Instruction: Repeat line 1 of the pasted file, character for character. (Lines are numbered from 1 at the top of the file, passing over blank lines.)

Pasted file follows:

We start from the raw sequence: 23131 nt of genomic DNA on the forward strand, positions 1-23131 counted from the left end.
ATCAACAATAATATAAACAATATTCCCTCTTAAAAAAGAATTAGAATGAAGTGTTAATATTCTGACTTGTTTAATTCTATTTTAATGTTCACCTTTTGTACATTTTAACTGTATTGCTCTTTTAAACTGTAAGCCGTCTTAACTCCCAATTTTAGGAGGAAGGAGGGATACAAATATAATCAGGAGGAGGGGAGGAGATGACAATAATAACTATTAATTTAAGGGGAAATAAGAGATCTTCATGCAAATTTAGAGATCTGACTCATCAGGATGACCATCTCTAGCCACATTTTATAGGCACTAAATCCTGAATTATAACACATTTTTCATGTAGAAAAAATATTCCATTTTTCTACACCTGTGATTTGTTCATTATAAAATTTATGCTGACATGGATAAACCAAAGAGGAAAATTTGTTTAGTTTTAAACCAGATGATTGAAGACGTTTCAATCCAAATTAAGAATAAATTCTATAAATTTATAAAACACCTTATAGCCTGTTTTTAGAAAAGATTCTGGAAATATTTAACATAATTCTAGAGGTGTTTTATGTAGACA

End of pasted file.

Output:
We start from the raw sequence: 23131 nt of genomic DNA on the forward strand, positions 1-23131 counted from the left end.